8 things we've learned from Canucks training camp so far

Sep 24 2022, 2:47 am

Good vibes were plentiful through the first two days of on-ice sessions at Vancouver Canucks training camp in Whistler, and not just because there wasn’t a bag skate.

It’s often the case for teams at this time of year. They’re undefeated, after all.

But this year does feel different.

Here’s a rundown of things we observed from the first two days of training camp.

1. They mean business

The marketing department was likely responsible for the new “unfinished business” motto, but it does feel accurate with this team.

The Canucks missed the playoffs last year, and players don’t want that to happen again. It doesn’t sound like lip service either.

There’s a snarl to this group that wasn’t there in previous years. That’s certainly true for Brock Boeser, who is promising a 30-goal season.

“In his mind, he had an off-year, so he wants to come back here with a vengeance and be the Brock Boeser that he knows he can be,” said Canucks coach Bruce Boudreau.

2. Pettersson looks good

The best player in Thursday’s scrimmage was Elias Pettersson. Though he didn’t score a goal or earn an assist, he looked like himself — which is something that didn’t happen until the second half of last season.

3. So does Höglander

We called it a make-or-break season for Nils Höglander back in August, and he has been a fascinating player to watch so far in training camp.

Höglander started on the fifth line, with a pair of players likely destined for Abbotsford, in Linus Karlsson and Nils Aman.

That’s not a good spot to be, as he appears to be on the outside looking in — at least to start.

He has, however, caught the eye of Boudreau.

“I think he’s the best player on the ice right now,” Boudreau said of Höglander after Friday’s on-ice sessions. “He looks so much faster than he did last year. Determination. He’s definitely ready. Last year was a little bit of a setback for him and he doesn’t want it to happen again.”

4. Fourth line potential

Höglander is on the fifth line, it would appear, because the Canucks are trying to construct a fourth line with an identity.

Jason Dickinson is centring newcomers Curtis Lazar and Dakota Joshua right now, and the line does appear to have some potential.

Coming off a dreadful season, the Canucks are hoping that Dickinson can bounce back and regain the form he had with the Dallas Stars. He and Lazar should be relied-upon penalty killers for the Canucks this season.

Six-foot-three, 206-pound Dakota Joshua, who had 18.3 hits per 60 minutes last season, brings good size to the line. The 26-year-old scored eight points (3-5-8) in 30 games with the St. Louis Blues last season.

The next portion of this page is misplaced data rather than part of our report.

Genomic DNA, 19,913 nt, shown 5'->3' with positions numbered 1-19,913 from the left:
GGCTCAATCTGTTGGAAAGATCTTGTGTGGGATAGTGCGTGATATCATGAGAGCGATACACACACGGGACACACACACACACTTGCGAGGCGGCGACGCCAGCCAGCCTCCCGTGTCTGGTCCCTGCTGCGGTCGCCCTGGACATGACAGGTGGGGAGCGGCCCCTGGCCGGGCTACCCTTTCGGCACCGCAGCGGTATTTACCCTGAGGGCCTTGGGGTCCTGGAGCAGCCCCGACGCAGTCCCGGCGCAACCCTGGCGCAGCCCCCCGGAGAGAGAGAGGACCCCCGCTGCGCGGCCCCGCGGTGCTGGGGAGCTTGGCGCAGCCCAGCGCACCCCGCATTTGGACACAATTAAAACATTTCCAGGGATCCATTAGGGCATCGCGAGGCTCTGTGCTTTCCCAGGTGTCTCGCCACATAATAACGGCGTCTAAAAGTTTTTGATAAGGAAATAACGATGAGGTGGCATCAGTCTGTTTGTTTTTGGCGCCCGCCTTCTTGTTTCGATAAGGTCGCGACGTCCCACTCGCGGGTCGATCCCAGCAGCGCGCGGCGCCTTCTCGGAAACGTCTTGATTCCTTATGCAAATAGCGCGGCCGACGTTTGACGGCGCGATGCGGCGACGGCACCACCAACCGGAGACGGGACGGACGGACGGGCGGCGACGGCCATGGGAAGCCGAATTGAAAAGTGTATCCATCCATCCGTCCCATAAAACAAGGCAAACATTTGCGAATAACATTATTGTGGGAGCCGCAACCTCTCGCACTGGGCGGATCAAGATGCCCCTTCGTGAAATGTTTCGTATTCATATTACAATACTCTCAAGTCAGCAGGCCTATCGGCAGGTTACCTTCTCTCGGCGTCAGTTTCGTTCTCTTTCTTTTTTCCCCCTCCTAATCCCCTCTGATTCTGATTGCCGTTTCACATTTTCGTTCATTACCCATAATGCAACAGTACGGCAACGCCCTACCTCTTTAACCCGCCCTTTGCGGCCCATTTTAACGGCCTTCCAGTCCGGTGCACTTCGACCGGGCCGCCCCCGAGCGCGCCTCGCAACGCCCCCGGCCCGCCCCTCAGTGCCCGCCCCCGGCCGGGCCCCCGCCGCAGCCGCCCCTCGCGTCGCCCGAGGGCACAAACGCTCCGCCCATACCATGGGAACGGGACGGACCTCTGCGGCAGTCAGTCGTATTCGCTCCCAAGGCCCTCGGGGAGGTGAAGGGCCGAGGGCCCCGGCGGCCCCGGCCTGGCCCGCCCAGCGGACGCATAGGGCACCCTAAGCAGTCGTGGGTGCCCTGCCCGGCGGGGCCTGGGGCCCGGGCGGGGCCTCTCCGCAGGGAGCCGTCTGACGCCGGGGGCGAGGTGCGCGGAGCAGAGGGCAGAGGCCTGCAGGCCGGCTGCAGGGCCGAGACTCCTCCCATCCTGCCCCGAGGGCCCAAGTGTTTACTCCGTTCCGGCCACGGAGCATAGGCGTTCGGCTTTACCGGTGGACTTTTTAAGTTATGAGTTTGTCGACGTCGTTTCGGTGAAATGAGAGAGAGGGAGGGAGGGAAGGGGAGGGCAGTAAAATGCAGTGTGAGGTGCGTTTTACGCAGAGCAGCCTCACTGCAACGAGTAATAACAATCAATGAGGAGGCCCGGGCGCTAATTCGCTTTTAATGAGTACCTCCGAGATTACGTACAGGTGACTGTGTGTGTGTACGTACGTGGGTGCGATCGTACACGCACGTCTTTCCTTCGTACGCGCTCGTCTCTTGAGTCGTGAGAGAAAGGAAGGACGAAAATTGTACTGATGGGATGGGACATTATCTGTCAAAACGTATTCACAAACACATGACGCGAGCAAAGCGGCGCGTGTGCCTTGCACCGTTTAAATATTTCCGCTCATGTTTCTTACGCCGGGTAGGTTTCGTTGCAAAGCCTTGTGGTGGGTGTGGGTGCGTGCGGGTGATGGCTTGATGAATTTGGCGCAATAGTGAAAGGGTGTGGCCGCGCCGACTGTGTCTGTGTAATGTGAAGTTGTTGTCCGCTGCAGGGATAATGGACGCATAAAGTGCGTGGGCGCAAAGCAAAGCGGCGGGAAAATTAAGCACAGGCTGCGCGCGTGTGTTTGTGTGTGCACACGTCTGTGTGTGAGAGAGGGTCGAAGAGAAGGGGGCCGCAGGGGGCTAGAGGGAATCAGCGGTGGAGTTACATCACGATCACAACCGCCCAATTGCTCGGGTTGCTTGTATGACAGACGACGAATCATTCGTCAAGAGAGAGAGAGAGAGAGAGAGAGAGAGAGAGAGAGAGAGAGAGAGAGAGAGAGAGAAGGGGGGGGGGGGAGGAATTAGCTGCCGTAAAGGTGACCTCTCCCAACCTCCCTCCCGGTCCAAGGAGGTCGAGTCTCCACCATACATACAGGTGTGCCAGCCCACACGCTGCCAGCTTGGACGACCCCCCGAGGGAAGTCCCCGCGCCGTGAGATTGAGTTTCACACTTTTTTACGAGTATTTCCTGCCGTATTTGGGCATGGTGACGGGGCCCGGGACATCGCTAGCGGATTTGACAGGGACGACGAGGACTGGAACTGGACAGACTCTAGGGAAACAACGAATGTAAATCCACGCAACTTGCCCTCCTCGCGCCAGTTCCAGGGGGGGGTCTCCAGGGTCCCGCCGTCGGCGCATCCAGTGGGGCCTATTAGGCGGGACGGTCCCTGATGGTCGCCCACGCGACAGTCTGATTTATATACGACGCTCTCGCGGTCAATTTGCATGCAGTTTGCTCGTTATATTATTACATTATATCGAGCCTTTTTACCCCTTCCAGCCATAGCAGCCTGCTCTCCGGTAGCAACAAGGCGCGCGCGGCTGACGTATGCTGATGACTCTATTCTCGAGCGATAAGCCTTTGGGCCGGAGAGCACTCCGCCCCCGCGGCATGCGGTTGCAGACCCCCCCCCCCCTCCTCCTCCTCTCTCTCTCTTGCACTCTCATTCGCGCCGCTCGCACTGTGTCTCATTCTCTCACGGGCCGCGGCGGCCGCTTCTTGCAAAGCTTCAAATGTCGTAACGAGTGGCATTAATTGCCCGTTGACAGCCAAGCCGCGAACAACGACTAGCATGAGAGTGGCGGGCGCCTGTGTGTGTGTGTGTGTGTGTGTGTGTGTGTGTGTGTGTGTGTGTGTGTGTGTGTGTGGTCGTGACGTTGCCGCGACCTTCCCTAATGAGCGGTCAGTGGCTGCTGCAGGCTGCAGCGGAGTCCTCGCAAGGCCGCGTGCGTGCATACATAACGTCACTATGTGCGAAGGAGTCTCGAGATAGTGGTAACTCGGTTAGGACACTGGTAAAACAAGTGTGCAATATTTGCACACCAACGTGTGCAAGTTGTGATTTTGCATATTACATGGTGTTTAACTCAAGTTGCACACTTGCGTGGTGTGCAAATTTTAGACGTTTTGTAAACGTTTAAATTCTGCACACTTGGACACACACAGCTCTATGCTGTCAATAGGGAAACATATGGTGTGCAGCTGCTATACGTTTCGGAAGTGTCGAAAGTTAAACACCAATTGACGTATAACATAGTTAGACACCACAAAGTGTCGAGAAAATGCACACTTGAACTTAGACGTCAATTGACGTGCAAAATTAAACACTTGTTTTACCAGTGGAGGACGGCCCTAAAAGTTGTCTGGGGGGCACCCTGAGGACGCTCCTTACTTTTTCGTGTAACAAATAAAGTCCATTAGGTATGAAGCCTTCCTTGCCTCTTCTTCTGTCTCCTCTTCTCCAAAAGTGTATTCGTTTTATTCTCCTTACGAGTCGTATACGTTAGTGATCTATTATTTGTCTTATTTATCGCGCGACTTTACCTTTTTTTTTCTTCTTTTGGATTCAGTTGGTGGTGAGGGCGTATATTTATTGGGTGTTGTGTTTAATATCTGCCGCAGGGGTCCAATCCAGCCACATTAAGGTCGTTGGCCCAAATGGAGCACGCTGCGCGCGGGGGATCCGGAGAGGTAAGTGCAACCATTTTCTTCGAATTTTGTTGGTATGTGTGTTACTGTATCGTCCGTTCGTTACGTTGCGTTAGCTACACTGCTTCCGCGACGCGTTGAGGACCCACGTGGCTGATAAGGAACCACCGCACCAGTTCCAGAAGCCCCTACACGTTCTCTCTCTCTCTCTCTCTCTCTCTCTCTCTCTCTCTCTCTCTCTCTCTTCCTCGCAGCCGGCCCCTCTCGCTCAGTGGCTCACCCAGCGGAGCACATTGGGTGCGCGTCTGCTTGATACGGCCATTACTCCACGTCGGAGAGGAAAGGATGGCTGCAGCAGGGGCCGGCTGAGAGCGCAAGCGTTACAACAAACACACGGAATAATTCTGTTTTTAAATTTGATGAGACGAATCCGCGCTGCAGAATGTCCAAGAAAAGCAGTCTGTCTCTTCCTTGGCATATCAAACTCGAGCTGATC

Lazar’s already blocking shots in training camp, which gives you an idea of what he brings to the table.

“That’s what I expected out of Curtis Lazar,” Joshua said of Lazar’s shot-block that drew admiration from teammates. “[He] didn’t flinch. Took it right off the foot and was ready to go the next shift.”


While Lazar is lined up on right wing, he has the capability of playing centre, and was taking draws on the right side of the ice rather than Dickinson. That should help the faceoff percentages for both players, who will only have to take draws on their strong sides in this configuration.

5. DeKeyser getting a real chance

No idea if he’ll actually make the team, but Danny DeKeyser has been put in a good spot to prove himself.

The longtime Detroit Red Wings defenceman is playing with Tyler Myers. If he succeeds there in training camp, he should earn a contract off a tryout.

6. Kuzmenko is hilarious

He’s still mastering the English language, but no player had the assembled Canucks media laughing more than Andrei Kuzmenko.

The first-year Canuck, who is coming to the NHL from Russia, has loads of personality. He answered most questions on his own, often with a big smile on his face, but had Ilya Mikheyev by his side to translate when needed.

Those two are also playing on a line with Elias Pettersson right now. If Kuzmenko can live up to the hype on the ice, he’ll be a fan favourite in no time.

7. Hughes on the right side

Quinn Hughes playing on the right side is the biggest experimentation of training camp. He’s playing with Oliver Ekman-Larsson, which would give the Canucks a formidable top pairing.

The problem? It leaves them vulnerable on the second pair.

Count me as skeptical, but preseason should provide a good indicator.

8. What about Keeper?

If the Canucks need a right-shot defenceman, what about Brady Keeper?

The Cross Lake, Manitoba native has flown under the radar, given that he missed all of last season after suffering a broken leg in his first Canucks training camp.

Though he only has two games of NHL experience, he was brought to Vancouver on a one-way contract. That’s an indication that previous management thought pretty highly of the 6-foot-2, 197-pound blueliner.

“I feel fine, honestly. I feel good,” said Keeper. “Once I start playing more, and skating more, it just comes natural.”

Keeper is a physical defenceman, and perhaps the 26-year-old ends up as a regular in Vancouver this season. He probably will need time in Abbotsford first, just to get ice time after a long layoff, but don’t count against him being a legit call up option at some point.

“I’m just happy to be on the ice, honestly,” said Keeper. “My dad reminded me to be grateful for where I am, especially for where I come from. So I kind of keep that in my heart. I’m just happy to be playing.”

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